The controlling equation for dispersion per se is set forth hereinbelow: ##EQU2## Where: Cnα =Normal force coefficient

Cd =Drag coefficient

Cmα =Overturning moment coefficient

M=Mass

D=Diameter

ω=Spin rate

V=Velocity

An analysis of the above equations indicate that in order to make the accurate projectile 22 of this invention which is capable of being utilized with small arms the following conditions must be obtained:

a. The cylindrical body portion 24 of projectile 22 must be as long as practical to provide a long bearing length in order to minimize in-bore yaw since αb appears as a linear factor in both equations.

b. Projectile 22 must be as short and stubby as practical in order to maximize Ix in relation to Iy.

c. The configuration of the projectile 22 must be such that the center of pressure (drag) is as far forward of the center of gravity 26 as possible. This maximizes Cm which is a linear factor in the denominator of the dispersion equation. Such a condition can be achieved by providing a flat surface 28 on the nose portion 30 of projectile 22 of this invention. Making nose portion 30 of a truncated cone shape produces flat nose 30.

d. The provision of a high drag coefficient Cd, especially if it acts well forward.

e. The center of gravity 26 must be within the cylindrical body portion 24 of projectile 22 in order to substantially reduce bore yaw. To minimize in bore yaw the CG should be at the exact center of the cylindrical section. To dampen first maximum yaw it should be as far aft as practical.

As clearly illustrated in FIG. 3 of the drawing, projectile 22 meets all the criteria set forth hereinabove. The length, l1, of cylindrical body portion 24 is large with respect to the length, l2, of nose portion 30. In fact, ideally the relationship between the length, l1, of body portion 24 and length, l2, of nose portion 30 should be approximately 1.2 to 1 or l1 should be approximately 55% of the total length, L, of projectile 22. In addition, it is also seen that the diameter, D, of cylindrical body portion 24 of projectile 22 is substantial with respect to the overall length, L, thereof or stated more succinctly slightly larger than the length l1, of the cylindrical body portion 24, that is, l1 ≅0.85D. An example of the dimensions of projectile 22 of this invention would be an overall length, L, of approximately 0.55 inches, a diameter, D, of approximately 0.35 inches and a length, l1, of cylindrical body portion 24 of approximately 0.3 inches.

In order to provide that the center of pressure of projectile 22 is as far forward of the center of gravity 26 as possible, the nose portion 30 is in the shape of a truncated cone having a rounded forward end 31 meeting a flat front surface 28. Note that this embodiment contains a typical core material 21 such as lead, lead alloy, steel or iron and is encased except for part of the base 25 by a smooth outer surfaced jacket, 23 made of, for example, gilding metal, cupronickel or guilding metal clad steel. The jacket 23 allows the projectile to maintain form and integrity after impact with a body and therefore making it legal for use in warfare.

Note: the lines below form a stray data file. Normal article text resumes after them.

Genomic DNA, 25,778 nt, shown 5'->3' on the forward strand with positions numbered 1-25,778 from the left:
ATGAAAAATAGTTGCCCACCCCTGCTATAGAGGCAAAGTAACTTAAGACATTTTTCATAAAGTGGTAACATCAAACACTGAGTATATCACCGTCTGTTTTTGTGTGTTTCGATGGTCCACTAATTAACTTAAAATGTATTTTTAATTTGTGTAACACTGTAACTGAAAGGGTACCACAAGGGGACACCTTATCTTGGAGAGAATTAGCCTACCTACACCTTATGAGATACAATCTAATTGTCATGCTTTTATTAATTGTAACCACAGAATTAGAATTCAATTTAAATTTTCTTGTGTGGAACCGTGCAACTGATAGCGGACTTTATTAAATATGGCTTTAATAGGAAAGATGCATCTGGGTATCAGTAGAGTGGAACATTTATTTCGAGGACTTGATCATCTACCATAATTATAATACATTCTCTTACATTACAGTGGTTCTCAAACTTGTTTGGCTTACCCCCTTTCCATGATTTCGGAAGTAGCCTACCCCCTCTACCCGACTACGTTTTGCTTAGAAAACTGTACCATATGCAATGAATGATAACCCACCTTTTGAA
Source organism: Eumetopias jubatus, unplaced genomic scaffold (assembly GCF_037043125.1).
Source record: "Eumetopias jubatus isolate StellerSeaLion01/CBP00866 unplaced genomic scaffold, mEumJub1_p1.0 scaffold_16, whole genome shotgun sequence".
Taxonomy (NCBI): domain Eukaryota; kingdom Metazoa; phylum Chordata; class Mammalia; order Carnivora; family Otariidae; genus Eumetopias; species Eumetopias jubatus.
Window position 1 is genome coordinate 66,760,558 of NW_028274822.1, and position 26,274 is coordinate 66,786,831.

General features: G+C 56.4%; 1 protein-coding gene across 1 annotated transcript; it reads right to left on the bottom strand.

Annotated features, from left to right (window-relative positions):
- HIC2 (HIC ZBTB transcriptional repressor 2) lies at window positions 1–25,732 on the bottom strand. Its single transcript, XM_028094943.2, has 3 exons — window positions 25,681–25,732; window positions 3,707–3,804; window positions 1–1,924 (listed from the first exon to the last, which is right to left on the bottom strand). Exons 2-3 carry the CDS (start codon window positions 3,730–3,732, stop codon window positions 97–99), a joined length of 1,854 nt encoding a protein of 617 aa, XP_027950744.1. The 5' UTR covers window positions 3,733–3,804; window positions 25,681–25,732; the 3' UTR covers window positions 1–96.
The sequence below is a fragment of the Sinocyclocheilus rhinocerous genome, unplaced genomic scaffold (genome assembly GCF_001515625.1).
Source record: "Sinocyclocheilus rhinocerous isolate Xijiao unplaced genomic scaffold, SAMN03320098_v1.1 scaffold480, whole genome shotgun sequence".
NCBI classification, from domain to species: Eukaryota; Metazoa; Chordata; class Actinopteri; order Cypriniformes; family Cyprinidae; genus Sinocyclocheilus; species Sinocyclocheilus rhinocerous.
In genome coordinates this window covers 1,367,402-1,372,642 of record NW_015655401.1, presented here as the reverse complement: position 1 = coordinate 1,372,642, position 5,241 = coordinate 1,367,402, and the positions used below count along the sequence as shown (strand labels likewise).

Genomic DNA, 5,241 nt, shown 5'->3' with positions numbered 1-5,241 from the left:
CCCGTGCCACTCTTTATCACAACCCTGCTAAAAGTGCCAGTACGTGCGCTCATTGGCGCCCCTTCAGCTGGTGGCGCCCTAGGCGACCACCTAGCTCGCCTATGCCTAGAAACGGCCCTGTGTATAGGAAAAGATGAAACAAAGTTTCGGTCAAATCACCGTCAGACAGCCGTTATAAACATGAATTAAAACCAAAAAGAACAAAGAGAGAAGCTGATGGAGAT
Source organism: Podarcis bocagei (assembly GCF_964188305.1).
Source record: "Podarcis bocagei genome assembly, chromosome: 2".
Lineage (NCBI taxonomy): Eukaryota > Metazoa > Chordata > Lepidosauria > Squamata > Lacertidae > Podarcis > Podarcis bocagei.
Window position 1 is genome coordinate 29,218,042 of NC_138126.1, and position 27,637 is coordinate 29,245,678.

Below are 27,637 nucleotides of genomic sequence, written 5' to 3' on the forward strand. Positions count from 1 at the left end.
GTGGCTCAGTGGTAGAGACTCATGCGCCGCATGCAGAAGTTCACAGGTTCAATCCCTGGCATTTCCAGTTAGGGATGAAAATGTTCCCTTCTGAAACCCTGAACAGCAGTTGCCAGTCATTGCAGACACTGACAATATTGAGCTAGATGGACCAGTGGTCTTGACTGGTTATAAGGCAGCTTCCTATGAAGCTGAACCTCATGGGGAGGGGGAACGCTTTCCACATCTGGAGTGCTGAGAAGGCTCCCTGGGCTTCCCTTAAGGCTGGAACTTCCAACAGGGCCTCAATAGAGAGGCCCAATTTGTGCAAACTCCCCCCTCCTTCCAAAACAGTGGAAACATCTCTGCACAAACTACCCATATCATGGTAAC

Another embodiment of the invention is shown in FIG. 4 of the drawing. The embodiment of FIG. 4 illustrates a projectile 22' containing a minor variation of projectile 22 shown in FIG. 2. In the embodiment shown in FIG. 4 the transition between the essential flat nose 28 and the essential long cylindrical body 24 has a curved rather than a conic form, however it still contains all of the essential features of this invention.

Although it is essential with the present invention to position the center of gravity 26 somewhere within the cylindrical portion 24 of projectile 22 it is preferable in obtaining maximum accuracy to position the center of gravity 26 as far within the rear of cylindrical portion 24 as possible. This is accomplished by the completely flat base 25 or cylindrical portion 24 illustrated in all the Figures of the drawing of this invention. Further as shown in FIG. 5 of the drawing by providing a projectile 32 in which the nose portion 34 is cored with a lightweight material such as plastic or aluminum while the cylindrical body portion 36 is cored with any suitable heavy material such as lead or the like, the center of gravity 26 can be displaced rearward.

Still another embodiment shown in FIG. 6 of the drawing illustrates a projectile 42 in which both the body portion 44 and nose portion 46 of projectile 42 made of a laminated construction wherein each lamination 48 of the core is made of material of different density with the material of greatest density being toward the rear of cylindrical body portion 44 of projectile 42. Or, stated more succinctly, each of the laminations 48 increase in density in direct relationship to its distance from flat nose 28 to base 25.